7) Knowledge is becoming a key asset and a source of competitive advantage. For example, physical assets accounted for 62.8% of the total market value of U.S. manufacturing firms in 1980 but only 37.9% in 1991. The remainder of the market value is composed of intangible assets, primarily intellectual capital.

STAGES OF INTERNATIONAL DEVELOPMENT
Corporations operating internationally tend to evolve through five common stages, both in their relationships with widely dispersed geographic Markets and in the manner in which they structure their operations and programs. These stages of international development are: * Stage I (Domestic Company): The primarily domestic company exports some of its products through local dealers and distributors in the foreign countries. The impact on the organization 's structure is minimal because an export department at corporate headquarters handles everything. * Stage 2 (Domestic Company with Export Division): Success in Stage I leads the company to establish its own sales company with offices in other countries to eliminate the middlemen and to better control marketing. Because exports have now become more important, the company establishes an export division to oversee foreign sales offices. * Stage 3 (Primarily Domestic Company with International Division): Success in earlier stages leads the company to establish manufacturing facilities in addition to sales and service offices in key countries. The company now adds an international division with responsibilities for most of the business functions conducted in other countries. * Stage 4 (Multinational Corporation with Multidomestic Emphasis): Now a full-fledged multinational corporation, the company increases its investments in other countries. The company establishes a local operating division or company in the host country, such as HLL of Unilevers, to better serve the market. The product line is expanded, and local manufacturing capacity is established. Managerial functions (product development, finance, marketing, and so on) are organized locally. Over time, the parent company acquires other related businesses, broadening the base of the local operating division. As the subsidiary in the host country successfully develops a strong regional presence, it achieves greater autonomy and self-sufficiency. The operations in each country are, nevertheless, managed separately as if each is a domestic company. * Stage 5 (Multinational Corporation with Global Emphasis): The most successful multinational corporations move into a fifth stage in which they have worldwide personnel, R&D, and financing strategies. Typically operating in a global industry, the MNC denationalizes its operations and plans product design, manufacturing, and marketing around worldwide considerations. Global considerations now dominate organizational design. The global MNC structures itself in a matrix form around some combination of geographic areas, product lines, and functions. All managers are nowresponsible for dealing with international as well as domestic issues.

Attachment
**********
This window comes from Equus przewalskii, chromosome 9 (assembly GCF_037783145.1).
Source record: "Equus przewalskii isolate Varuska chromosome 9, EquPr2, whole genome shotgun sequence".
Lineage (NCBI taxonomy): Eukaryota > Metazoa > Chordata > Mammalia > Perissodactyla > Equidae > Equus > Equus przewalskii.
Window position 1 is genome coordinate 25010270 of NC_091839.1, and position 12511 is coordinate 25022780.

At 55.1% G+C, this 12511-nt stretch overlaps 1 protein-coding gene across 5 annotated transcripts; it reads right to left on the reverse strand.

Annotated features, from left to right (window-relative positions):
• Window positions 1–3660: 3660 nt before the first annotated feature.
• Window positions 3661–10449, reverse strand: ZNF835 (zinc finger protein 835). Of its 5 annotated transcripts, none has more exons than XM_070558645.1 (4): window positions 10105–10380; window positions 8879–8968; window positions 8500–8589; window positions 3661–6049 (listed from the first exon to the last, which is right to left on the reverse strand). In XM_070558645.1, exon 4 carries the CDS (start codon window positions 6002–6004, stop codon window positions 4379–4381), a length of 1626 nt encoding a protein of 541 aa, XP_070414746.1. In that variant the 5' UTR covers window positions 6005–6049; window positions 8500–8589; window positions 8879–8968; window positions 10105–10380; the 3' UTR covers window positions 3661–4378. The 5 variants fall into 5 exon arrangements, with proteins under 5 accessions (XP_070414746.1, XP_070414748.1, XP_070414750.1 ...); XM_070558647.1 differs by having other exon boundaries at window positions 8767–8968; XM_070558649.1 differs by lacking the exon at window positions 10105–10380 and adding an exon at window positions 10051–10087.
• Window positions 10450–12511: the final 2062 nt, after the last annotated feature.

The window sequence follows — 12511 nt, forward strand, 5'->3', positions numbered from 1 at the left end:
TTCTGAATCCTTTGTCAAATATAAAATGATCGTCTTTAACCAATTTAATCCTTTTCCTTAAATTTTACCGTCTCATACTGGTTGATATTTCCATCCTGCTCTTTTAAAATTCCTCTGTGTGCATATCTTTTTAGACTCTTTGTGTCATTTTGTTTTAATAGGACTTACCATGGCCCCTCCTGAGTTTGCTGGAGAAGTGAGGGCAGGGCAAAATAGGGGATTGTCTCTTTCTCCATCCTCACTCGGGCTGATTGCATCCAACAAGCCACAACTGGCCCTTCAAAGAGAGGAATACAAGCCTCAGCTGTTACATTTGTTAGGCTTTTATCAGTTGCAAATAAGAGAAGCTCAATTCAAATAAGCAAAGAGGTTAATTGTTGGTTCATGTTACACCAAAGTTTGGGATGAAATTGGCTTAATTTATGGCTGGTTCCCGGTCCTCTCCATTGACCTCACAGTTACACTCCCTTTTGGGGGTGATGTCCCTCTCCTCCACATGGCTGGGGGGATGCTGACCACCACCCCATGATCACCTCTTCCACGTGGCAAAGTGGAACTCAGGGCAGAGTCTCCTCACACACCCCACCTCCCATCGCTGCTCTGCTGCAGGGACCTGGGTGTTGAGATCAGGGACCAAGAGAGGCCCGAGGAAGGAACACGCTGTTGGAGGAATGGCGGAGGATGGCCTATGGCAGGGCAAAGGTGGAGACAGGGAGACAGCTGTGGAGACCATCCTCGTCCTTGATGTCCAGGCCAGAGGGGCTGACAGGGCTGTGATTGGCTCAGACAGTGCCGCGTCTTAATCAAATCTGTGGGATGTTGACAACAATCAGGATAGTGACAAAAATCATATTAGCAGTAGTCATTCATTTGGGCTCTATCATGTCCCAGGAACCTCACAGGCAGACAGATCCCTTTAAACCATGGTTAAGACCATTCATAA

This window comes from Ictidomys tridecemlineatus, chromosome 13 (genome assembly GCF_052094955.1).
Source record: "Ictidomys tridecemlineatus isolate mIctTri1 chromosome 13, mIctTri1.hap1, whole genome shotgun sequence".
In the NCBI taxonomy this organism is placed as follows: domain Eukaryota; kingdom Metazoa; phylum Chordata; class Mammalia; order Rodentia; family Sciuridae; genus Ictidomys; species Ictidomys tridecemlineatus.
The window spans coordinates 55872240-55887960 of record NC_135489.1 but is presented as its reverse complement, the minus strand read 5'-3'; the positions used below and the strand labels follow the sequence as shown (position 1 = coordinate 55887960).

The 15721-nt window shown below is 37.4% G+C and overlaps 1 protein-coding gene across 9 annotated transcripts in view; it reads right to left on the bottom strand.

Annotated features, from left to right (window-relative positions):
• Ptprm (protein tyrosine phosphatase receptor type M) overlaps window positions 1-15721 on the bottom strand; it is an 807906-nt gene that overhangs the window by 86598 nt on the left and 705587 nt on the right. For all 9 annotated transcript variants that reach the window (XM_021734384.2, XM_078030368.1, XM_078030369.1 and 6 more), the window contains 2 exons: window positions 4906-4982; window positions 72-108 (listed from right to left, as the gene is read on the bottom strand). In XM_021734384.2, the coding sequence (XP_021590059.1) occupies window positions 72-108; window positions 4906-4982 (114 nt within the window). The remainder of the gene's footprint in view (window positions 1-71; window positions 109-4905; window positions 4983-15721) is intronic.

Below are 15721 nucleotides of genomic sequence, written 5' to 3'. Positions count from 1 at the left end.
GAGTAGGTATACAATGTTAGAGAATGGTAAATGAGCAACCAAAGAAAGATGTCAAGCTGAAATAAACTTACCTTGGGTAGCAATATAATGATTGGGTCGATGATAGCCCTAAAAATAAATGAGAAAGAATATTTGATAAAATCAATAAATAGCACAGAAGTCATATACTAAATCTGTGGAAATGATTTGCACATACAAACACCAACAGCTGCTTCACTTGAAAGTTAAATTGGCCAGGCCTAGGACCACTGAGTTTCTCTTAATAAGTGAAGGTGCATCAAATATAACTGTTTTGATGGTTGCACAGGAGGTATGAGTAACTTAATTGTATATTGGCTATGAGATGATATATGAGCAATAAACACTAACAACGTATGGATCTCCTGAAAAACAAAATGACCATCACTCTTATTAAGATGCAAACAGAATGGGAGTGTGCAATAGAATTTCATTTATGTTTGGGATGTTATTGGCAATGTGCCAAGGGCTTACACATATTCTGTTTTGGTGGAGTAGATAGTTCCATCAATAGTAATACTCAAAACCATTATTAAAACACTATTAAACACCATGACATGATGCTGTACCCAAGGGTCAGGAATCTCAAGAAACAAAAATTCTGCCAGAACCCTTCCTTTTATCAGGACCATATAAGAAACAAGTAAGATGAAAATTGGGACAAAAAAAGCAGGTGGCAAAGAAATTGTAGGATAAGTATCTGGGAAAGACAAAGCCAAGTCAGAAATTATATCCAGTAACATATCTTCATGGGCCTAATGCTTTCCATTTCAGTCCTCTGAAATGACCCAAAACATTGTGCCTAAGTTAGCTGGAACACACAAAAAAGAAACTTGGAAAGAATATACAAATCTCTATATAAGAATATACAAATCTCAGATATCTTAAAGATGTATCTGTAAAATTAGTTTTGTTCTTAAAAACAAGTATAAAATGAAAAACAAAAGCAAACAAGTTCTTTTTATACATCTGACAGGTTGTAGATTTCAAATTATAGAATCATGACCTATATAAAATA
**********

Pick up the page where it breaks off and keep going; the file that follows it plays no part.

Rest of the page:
Research provides some support for the stages of international development concept, but it does not necessarily support the preceding sequence of stages. For example, a company may initiate production and sales in multiple countries without having gone through the steps of exporting or having local sales subsidiaries. In addition, any one corporation can be at different stages simultaneously with different products in different markets at different levels. Firms may also leapfrog across stages to a global emphasis. Developments in information technology are changing the way business is being done internationally. See the Global Issue feature to see how FedEx is using its expertise in information technology to help customers sidestep the building of a costly logistical infrastructure to take advantage of global markets.